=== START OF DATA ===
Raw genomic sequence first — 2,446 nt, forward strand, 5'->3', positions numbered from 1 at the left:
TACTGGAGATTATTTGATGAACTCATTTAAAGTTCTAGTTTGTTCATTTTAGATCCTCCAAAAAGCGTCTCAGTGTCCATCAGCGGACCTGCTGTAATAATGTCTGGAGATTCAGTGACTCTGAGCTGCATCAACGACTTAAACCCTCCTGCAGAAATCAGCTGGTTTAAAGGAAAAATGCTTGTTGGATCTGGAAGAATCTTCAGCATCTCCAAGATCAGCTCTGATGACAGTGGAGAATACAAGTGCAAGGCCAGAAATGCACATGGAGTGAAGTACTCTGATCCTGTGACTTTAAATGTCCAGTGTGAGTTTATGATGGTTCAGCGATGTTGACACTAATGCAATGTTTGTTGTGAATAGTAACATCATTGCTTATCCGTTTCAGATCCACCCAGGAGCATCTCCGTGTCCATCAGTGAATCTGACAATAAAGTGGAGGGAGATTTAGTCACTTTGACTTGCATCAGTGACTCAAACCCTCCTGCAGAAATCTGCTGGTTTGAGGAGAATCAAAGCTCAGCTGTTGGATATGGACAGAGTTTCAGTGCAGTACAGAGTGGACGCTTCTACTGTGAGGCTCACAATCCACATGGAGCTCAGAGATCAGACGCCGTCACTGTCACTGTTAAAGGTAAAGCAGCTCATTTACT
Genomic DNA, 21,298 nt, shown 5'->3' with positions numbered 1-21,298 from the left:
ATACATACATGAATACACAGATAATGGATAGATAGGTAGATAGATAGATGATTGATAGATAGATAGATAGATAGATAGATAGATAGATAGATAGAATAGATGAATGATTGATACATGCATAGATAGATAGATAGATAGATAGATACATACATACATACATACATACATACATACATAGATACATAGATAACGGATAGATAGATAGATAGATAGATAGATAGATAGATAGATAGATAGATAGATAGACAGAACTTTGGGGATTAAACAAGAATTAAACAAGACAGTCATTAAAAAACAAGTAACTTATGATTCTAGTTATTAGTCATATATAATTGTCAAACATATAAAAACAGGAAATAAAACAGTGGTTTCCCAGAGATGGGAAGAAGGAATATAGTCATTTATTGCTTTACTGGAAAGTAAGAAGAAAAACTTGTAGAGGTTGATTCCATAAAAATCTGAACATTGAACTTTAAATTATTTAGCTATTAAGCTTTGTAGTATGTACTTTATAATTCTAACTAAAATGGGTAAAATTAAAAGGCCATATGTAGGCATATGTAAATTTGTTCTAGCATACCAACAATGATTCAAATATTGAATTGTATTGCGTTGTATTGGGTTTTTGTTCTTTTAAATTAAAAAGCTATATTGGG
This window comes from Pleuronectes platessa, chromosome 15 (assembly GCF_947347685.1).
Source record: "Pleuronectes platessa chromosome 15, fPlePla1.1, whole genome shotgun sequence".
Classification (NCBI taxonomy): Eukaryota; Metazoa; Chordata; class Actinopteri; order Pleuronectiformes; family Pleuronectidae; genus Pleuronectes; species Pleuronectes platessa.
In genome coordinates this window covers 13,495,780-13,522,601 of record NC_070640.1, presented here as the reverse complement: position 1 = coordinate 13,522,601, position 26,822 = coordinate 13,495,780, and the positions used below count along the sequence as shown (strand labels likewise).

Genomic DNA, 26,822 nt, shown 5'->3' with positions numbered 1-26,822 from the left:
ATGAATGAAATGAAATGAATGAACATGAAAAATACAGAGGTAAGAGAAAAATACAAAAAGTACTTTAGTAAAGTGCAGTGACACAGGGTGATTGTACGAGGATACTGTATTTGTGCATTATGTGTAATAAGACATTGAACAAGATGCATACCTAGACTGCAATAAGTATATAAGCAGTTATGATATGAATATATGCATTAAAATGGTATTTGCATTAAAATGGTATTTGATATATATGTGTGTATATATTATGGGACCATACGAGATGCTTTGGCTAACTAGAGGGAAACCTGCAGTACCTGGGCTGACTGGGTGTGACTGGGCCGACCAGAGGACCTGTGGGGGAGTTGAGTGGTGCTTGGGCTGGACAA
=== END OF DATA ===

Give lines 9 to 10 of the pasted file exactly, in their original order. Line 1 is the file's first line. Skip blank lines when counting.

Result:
Genomic DNA, 26,822 nt, shown 5'->3' with positions numbered 1-26,822 from the left:
ATGAATGAAATGAAATGAATGAACATGAAAAATACAGAGGTAAGAGAAAAATACAAAAAGTACTTTAGTAAAGTGCAGTGACACAGGGTGATTGTACGAGGATACTGTATTTGTGCATTATGTGTAATAAGACATTGAACAAGATGCATACCTAGACTGCAATAAGTATATAAGCAGTTATGATATGAATATATGCATTAAAATGGTATTTGCATTAAAATGGTATTTGATATATATGTGTGTATATATTATGGGACCATACGAGATGCTTTGGCTAACTAGAGGGAAACCTGCAGTACCTGGGCTGACTGGGTGTGACTGGGCCGACCAGAGGACCTGTGGGGGAGTTGAGTGGTGCTTGGGCTGGACAA